Discovery in the Middle East
Much can be taken away from the free trip to Israel if you are Jewish between the ages of eighteen to twenty-six, known as a Birthright trip. Eating falafel by the handful and spooning hummus onto your plate as if they were mashed potatoes during Thanksgiving. Walking on the silk-like sand in southern Israel, walking in a tipsy daze through the narrow alleys of Jerusalem during the night, smelling and tasting the vibrant red spices in the markets, nonchalantly strolling through the dessert via camel, A modern day Lawrence of Arabia no doubt.
It was truly an invigorating and eye-opening trip for a Jew who has never been outside the US. However, it was invigorating in a way that may be perceived as cynical, religiously desolate, but also empowering.
A quick background into my religious upbringing: My mother was brought up ultra-orthodox in her town in New Brunswick, Canada and my father was raised Jewish, attended temple for high holidays and was bar-mitzvahed. I was brought up to celebrate the high holidays and to understand why we celebrate them but that was it. I have only attended temple a handful of times and was given an impromptu bar mitzvah by a pushy rabbi at seventeen. Tefillin wrapped around my arms and reading from the Old Testament (the English side…)
I pondered for a while before applying to Birthright. I am clearly not a devout member of the Jewish community, I relate more as atheist if I had to put a title to my religious belief. I felt like if I took this free trip, I would be taking the spot from a true practicing Jewish man or woman.
I may not be religious but I do realize I appreciate the Jewish culture and perseverance. It would also be nice to start filling my passport with stamps, and it would be kind of badass to causally say, “Yeah, I was in the Middle East. Hm, I guess it is dangerous over there.”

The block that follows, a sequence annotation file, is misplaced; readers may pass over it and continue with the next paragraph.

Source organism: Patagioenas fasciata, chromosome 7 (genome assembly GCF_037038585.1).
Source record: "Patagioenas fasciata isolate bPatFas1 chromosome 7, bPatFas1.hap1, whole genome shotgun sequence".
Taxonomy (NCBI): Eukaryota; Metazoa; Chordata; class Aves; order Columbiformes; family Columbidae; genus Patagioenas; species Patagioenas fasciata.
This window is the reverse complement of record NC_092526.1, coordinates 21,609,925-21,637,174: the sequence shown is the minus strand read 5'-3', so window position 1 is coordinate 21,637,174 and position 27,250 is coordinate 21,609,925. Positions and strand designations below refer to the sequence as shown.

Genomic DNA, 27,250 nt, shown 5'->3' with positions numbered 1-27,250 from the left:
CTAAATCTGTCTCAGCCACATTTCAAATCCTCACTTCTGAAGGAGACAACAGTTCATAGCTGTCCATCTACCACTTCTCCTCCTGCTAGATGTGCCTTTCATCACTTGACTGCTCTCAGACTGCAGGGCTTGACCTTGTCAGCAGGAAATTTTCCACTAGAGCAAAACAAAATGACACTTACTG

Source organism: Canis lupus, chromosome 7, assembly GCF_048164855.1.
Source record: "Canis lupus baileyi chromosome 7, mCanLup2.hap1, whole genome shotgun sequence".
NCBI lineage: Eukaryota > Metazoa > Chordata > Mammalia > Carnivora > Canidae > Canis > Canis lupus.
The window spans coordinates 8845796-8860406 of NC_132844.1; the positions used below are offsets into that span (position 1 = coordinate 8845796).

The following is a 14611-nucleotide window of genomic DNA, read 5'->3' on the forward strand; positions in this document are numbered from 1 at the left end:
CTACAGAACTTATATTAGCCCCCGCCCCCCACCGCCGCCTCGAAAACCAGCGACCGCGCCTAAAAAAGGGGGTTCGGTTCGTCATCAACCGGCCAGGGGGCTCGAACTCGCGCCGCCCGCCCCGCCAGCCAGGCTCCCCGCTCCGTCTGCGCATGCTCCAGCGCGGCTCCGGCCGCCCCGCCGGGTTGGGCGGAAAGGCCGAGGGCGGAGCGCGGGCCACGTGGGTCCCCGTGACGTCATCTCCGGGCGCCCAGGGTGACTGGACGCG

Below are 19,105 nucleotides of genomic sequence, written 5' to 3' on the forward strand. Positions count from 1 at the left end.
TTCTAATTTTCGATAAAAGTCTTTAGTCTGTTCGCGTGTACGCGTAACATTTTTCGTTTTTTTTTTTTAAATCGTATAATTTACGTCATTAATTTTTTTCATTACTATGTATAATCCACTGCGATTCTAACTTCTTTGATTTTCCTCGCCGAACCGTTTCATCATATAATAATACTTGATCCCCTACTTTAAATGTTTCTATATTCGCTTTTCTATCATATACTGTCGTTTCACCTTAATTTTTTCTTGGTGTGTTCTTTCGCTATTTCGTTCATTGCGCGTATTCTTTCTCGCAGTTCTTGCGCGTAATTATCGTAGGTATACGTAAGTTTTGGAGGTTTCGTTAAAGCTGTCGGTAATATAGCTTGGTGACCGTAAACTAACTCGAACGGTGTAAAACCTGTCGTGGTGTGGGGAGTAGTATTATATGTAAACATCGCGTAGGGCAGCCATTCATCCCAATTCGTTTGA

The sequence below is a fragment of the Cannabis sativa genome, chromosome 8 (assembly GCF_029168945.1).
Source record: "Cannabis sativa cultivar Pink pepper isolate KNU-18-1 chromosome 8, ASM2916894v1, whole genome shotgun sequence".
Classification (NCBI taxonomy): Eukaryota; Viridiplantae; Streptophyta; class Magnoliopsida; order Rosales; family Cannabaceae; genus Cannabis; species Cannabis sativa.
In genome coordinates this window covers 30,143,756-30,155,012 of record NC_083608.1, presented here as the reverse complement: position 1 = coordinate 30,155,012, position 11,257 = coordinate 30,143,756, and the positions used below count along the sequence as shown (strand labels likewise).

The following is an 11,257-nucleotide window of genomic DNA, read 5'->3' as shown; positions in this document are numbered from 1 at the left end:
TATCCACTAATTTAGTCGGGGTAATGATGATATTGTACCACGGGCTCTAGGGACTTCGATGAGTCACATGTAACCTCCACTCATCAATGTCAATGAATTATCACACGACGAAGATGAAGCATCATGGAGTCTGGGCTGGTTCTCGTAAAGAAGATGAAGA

I applied and was accepted.
The first highlight was when we went all the way up north to a lookout where you could see the Syrian border. It looked so serene and fragile. Lush green grass and mountains just begging to be climbed in the distance. Pass that, a chaos unfathomed to any of us Americans. Someone in the group shouted they could hear the “booms” of the bombs in the far distance. I didn’t hear anything except for the cool breeze and farmers advertising their amber gold honey and fire red cherries.
During that day, I also got to see what it was like to be Israeli. We went into an old bomb shelter. It was beyond dark, you couldn’t see your hand if you put it in front of your face, and a quietness so heavy. I spoke to the four unarmed Israeli soldiers that accompanied us throughout the trip and they told me you simply become used to entering the tuna can-like shelter and hearing the sounds of sirens.
The nightlife and leisure time meant time for exploration. Walking around the streets of Tiberias, Tel-Aviv and Jerusalem with no purpose or direction and seeing the locals sip on Tubi 60 and smoke hookah connected to tentacle-like hoses, all embracing each other’s company, felt both distant but close to home. Tel-Aviv seemed similar to Miami. Some parts had a Miracle Mile touch with a Mediterranean aesthetic. Within those hazy, drink-filled thoughts, I realized that this is why I came 5000 miles – the nightlife. I hid my birthright lanyard, and anything that could scream American tourist being babysat by Israeli security. I left the bar where the majority of the group was binge-drinking and I blended in with the locals.
I met two promoters for a popular techno club in Tel-Aviv, but unfortunately, the club had no shows going on. They assured me the techno and underground music scene is slowly but surely building up. I then found a bar that served five shekel shots and shared a finely rolled cigarette with a Frenchman who moved to Israel a few years ago. He also assured me the nightlife in Tel-Aviv was the place to be. I agreed.